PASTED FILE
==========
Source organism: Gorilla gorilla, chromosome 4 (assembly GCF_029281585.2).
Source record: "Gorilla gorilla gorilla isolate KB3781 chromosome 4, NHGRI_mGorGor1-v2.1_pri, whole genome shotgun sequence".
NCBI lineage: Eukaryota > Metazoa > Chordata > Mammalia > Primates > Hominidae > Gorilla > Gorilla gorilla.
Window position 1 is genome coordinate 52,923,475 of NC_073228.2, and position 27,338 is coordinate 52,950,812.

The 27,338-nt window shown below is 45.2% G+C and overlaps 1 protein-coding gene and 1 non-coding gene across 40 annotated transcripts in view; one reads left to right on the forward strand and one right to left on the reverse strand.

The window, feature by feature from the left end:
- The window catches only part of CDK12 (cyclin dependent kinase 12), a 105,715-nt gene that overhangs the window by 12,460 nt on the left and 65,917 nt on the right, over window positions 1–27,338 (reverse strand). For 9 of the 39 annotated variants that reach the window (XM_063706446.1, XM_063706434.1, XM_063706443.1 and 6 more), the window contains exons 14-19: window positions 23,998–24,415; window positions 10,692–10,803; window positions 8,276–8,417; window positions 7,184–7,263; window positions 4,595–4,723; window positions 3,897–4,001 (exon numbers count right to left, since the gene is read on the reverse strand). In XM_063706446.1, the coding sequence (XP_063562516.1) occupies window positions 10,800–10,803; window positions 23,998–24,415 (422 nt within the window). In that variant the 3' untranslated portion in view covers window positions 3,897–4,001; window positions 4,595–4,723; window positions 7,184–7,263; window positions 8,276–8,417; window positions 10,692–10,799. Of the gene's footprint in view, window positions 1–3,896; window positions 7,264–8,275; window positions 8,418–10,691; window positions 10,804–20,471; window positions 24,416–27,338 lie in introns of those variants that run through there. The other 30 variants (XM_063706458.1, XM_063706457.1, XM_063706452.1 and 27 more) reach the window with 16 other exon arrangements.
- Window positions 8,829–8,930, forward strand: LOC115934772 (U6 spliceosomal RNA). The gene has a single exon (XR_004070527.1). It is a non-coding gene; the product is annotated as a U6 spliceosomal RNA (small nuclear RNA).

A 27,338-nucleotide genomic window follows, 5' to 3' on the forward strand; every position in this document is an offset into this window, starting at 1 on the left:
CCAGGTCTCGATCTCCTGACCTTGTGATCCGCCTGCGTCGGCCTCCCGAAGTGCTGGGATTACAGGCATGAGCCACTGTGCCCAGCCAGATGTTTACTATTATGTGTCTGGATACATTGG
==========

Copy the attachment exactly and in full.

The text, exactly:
Source organism: Gorilla gorilla, chromosome 4 (assembly GCF_029281585.2).
Source record: "Gorilla gorilla gorilla isolate KB3781 chromosome 4, NHGRI_mGorGor1-v2.1_pri, whole genome shotgun sequence".
NCBI lineage: Eukaryota > Metazoa > Chordata > Mammalia > Primates > Hominidae > Gorilla > Gorilla gorilla.
Window position 1 is genome coordinate 52,923,475 of NC_073228.2, and position 27,338 is coordinate 52,950,812.

The 27,338-nt window shown below is 45.2% G+C and overlaps 1 protein-coding gene and 1 non-coding gene across 40 annotated transcripts in view; one reads left to right on the forward strand and one right to left on the reverse strand.

The window, feature by feature from the left end:
- The window catches only part of CDK12 (cyclin dependent kinase 12), a 105,715-nt gene that overhangs the window by 12,460 nt on the left and 65,917 nt on the right, over window positions 1–27,338 (reverse strand). For 9 of the 39 annotated variants that reach the window (XM_063706446.1, XM_063706434.1, XM_063706443.1 and 6 more), the window contains exons 14-19: window positions 23,998–24,415; window positions 10,692–10,803; window positions 8,276–8,417; window positions 7,184–7,263; window positions 4,595–4,723; window positions 3,897–4,001 (exon numbers count right to left, since the gene is read on the reverse strand). In XM_063706446.1, the coding sequence (XP_063562516.1) occupies window positions 10,800–10,803; window positions 23,998–24,415 (422 nt within the window). In that variant the 3' untranslated portion in view covers window positions 3,897–4,001; window positions 4,595–4,723; window positions 7,184–7,263; window positions 8,276–8,417; window positions 10,692–10,799. Of the gene's footprint in view, window positions 1–3,896; window positions 7,264–8,275; window positions 8,418–10,691; window positions 10,804–20,471; window positions 24,416–27,338 lie in introns of those variants that run through there. The other 30 variants (XM_063706458.1, XM_063706457.1, XM_063706452.1 and 27 more) reach the window with 16 other exon arrangements.
- Window positions 8,829–8,930, forward strand: LOC115934772 (U6 spliceosomal RNA). The gene has a single exon (XR_004070527.1). It is a non-coding gene; the product is annotated as a U6 spliceosomal RNA (small nuclear RNA).

A 27,338-nucleotide genomic window follows, 5' to 3' on the forward strand; every position in this document is an offset into this window, starting at 1 on the left:
CCAGGTCTCGATCTCCTGACCTTGTGATCCGCCTGCGTCGGCCTCCCGAAGTGCTGGGATTACAGGCATGAGCCACTGTGCCCAGCCAGATGTTTACTATTATGTGTCTGGATACATTGG